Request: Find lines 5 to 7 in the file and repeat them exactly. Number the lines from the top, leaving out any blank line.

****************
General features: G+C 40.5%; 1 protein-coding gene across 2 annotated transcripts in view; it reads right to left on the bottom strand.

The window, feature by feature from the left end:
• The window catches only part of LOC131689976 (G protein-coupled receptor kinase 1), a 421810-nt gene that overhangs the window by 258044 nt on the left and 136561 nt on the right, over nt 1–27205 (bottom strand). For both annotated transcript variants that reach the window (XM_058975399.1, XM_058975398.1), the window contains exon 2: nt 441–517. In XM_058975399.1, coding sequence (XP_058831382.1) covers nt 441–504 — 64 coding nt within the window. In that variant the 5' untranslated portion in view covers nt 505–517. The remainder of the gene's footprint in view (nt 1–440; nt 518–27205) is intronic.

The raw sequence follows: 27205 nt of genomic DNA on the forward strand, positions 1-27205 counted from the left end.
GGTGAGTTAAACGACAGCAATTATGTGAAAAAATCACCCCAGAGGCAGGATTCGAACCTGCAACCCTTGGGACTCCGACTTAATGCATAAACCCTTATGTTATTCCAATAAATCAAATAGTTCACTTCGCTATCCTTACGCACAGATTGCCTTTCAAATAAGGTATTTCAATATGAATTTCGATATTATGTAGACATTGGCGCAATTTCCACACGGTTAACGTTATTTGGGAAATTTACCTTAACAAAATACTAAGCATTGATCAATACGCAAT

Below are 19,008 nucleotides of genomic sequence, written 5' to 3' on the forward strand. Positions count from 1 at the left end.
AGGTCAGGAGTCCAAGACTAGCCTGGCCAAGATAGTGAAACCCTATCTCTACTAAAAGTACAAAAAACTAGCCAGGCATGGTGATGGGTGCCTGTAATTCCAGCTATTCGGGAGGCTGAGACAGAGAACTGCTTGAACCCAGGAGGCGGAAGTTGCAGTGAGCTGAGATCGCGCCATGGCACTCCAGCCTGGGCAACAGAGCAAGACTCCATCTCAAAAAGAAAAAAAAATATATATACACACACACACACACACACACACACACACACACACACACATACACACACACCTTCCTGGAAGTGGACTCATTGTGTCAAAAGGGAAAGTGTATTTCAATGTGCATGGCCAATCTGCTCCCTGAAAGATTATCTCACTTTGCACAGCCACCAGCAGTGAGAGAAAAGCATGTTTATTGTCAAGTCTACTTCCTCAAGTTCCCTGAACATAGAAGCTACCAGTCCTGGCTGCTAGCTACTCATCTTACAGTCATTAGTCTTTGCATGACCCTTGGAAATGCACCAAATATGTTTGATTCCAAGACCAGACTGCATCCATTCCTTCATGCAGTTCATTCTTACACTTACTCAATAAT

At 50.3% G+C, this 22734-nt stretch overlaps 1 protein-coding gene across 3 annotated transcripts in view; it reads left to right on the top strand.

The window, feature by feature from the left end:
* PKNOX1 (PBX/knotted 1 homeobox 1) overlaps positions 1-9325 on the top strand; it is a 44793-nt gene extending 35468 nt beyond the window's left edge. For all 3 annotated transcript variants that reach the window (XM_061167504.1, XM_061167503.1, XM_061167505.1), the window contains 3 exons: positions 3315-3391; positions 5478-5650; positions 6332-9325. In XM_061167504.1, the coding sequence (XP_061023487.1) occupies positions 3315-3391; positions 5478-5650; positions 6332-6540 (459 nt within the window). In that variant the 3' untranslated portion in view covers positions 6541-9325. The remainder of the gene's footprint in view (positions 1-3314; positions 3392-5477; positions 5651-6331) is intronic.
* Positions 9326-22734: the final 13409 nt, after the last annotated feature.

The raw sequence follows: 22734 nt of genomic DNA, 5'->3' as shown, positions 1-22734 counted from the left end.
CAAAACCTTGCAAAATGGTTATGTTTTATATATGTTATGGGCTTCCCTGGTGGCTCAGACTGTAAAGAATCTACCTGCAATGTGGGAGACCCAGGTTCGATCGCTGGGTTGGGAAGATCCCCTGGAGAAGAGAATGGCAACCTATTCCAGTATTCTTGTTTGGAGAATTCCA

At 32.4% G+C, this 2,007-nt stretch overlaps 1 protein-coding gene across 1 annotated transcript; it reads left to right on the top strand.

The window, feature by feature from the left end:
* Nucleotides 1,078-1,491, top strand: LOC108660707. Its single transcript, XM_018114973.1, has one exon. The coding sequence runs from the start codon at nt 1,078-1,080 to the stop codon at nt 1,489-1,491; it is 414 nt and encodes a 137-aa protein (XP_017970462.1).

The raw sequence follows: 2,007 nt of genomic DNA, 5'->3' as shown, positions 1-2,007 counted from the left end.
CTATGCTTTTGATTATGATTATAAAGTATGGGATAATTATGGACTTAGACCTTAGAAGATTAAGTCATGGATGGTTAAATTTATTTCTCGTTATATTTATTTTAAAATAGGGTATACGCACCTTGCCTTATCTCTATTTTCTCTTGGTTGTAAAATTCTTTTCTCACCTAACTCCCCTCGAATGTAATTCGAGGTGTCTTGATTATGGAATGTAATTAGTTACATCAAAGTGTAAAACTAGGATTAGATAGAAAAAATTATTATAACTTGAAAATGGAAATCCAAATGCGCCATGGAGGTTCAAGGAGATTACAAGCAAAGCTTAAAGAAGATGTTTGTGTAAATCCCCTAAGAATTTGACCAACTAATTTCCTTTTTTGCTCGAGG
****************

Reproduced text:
GGTGAGTTAAACGACAGCAATTATGTGAAAAAATCACCCCAGAGGCAGGATTCGAACCTGCAACCCTTGGGACTCCGACTTAATGCATAAACCCTTATGTTATTCCAATAAATCAAATAGTTCACTTCGCTATCCTTACGCACAGATTGCCTTTCAAATAAGGTATTTCAATATGAATTTCGATATTATGTAGACATTGGCGCAATTTCCACACGGTTAACGTTATTTGGGAAATTTACCTTAACAAAATACTAAGCATTGATCAATACGCAAT

Below are 19,008 nucleotides of genomic sequence, written 5' to 3' on the forward strand. Positions count from 1 at the left end.
AGGTCAGGAGTCCAAGACTAGCCTGGCCAAGATAGTGAAACCCTATCTCTACTAAAAGTACAAAAAACTAGCCAGGCATGGTGATGGGTGCCTGTAATTCCAGCTATTCGGGAGGCTGAGACAGAGAACTGCTTGAACCCAGGAGGCGGAAGTTGCAGTGAGCTGAGATCGCGCCATGGCACTCCAGCCTGGGCAACAGAGCAAGACTCCATCTCAAAAAGAAAAAAAAATATATATACACACACACACACACACACACACACACACACACACACACATACACACACACCTTCCTGGAAGTGGACTCATTGTGTCAAAAGGGAAAGTGTATTTCAATGTGCATGGCCAATCTGCTCCCTGAAAGATTATCTCACTTTGCACAGCCACCAGCAGTGAGAGAAAAGCATGTTTATTGTCAAGTCTACTTCCTCAAGTTCCCTGAACATAGAAGCTACCAGTCCTGGCTGCTAGCTACTCATCTTACAGTCATTAGTCTTTGCATGACCCTTGGAAATGCACCAAATATGTTTGATTCCAAGACCAGACTGCATCCATTCCTTCATGCAGTTCATTCTTACACTTACTCAATAAT